"If you are going to invest your own money, you are going to mess up and lose some of it periodically"by Andy Davis / July 17, 2014 / Leave a comment
If you spend too much time, as I do, reading investment commentary, you could be forgiven for concluding that none of these writers ever loses money, such is their apparent self-assurance. That’s why it made a pleasant change to read How to Make a Million Slowly by John Lee, the private investor and Liberal Democrat peer. Lee’s book is full of common sense, but what stands out is his frank dissection of the investments he has got wrong over the years. His worst mistake, he says, was to sell out of good companies too soon only to see them carry on motoring. I’ve done this and it hurts—good and timely investment ideas are very rare so taking a profit too quickly can be an expensive error.
In other cases, however, Lee admits that he just bought things he never should have touched and saw a chunk of his money vanish. I’ve done this too, and recently brought one such sad episode to a close. Back in January 2011, I read about a small British company called Carclo that had a revolutionary (and apparently cheaper) way of making touch screens for phones and tablets. The shares had risen a lot during 2010 but when they dipped in the market turmoil of summer 2011, I bought some.
The extensive catalogue of errors that this decision set in train does my credibility few favours. I bought on the basis of breathless newspaper coverage as opposed to any actual research of my own. I believed the “story” and ignored the fact that the shares were already very expensive (they were trading on about 28 times the past year’s earnings; at least 50 per cent above the level that might have made sense). And I held on after they peaked nearly 80 per cent above my purchase price and started to fall back, convinced that this was a temporary dip.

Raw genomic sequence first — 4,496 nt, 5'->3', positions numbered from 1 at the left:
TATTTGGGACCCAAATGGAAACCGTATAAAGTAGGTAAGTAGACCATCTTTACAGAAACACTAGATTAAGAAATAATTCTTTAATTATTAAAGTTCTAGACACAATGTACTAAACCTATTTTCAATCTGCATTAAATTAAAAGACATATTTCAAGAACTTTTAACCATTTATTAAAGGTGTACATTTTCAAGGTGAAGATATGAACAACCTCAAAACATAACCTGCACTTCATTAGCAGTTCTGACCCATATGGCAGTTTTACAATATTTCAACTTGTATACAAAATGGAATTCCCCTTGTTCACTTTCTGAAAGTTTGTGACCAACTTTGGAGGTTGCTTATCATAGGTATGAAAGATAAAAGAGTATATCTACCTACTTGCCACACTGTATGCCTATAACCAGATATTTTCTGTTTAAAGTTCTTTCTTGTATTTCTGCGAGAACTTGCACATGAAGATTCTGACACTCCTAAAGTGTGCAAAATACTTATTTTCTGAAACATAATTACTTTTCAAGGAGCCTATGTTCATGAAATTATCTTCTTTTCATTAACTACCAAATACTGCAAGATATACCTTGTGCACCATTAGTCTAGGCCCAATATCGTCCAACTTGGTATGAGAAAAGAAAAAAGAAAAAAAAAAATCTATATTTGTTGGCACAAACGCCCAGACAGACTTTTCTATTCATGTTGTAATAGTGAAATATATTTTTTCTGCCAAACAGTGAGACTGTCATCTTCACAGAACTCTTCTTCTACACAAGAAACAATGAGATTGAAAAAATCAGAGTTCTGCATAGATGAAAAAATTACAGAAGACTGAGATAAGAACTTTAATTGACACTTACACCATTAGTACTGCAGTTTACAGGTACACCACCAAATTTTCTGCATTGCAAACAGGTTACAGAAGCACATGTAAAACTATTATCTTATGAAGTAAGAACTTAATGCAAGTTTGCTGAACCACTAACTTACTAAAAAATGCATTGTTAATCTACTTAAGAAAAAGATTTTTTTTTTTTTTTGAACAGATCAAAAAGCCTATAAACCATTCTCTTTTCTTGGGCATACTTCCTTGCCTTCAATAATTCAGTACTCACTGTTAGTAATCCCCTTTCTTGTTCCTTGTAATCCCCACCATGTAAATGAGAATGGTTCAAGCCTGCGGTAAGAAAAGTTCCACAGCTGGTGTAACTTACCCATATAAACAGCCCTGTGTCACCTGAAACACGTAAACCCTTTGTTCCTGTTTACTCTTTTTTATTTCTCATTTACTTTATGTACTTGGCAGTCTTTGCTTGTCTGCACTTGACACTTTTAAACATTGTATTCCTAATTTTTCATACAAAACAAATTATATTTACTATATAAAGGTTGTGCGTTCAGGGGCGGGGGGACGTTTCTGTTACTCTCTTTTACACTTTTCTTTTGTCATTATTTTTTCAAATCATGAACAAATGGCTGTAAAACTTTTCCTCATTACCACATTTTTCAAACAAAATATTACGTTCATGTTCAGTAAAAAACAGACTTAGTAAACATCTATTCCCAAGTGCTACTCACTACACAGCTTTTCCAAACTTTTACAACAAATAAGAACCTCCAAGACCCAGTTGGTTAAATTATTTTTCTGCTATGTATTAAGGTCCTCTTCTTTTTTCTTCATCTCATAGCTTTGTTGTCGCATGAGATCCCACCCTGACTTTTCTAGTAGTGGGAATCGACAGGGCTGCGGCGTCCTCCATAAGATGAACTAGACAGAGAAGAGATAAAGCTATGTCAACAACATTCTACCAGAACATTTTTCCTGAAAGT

The lessons are all perfectly straightforward in hindsight. Ignore tips: if it’s in the papers, too many people know about it already and you have no possible edge. Ignore the investment story (if you can): it turns out manufacturers in Japan and China had alternative products and their weakening currencies were helping them to claim market share that Carclo had hoped to capture. I had no special knowledge that would have alerted me to these competitive threats, not being an expert on sourcing smartphone components. And don’t ignore valuation: if a share is very expensive, it represents a bet that profits are about to explode. This is always a high-stakes wager and if the company slips up as Carclo did, and as the even more expensive online retailer Asos has also recently done, your capital will shrink dramatically.
I ended up losing just over half the money I had spent buying into Carclo almost three years earlier but ultimately I was happy to sell and move on. Drawing a line under an experience like that is essential if you are ever to benefit from it. The investment lessons of this disaster are clear, but along with Lee’s book it also made me think about why it pays not to bury your bad experiences.
The value of reliving mistakes is not that it will stop you repeating them. It might, but it probably won’t. But by thinking about them instead of trying to block them out, it becomes easier to accept your mistakes for what they are: a fact of life. If you are going to invest your own money, you are going to mess up and lose some of it periodically. Mistakes in investing are always just around the corner—you have to live with them because you can’t live without them.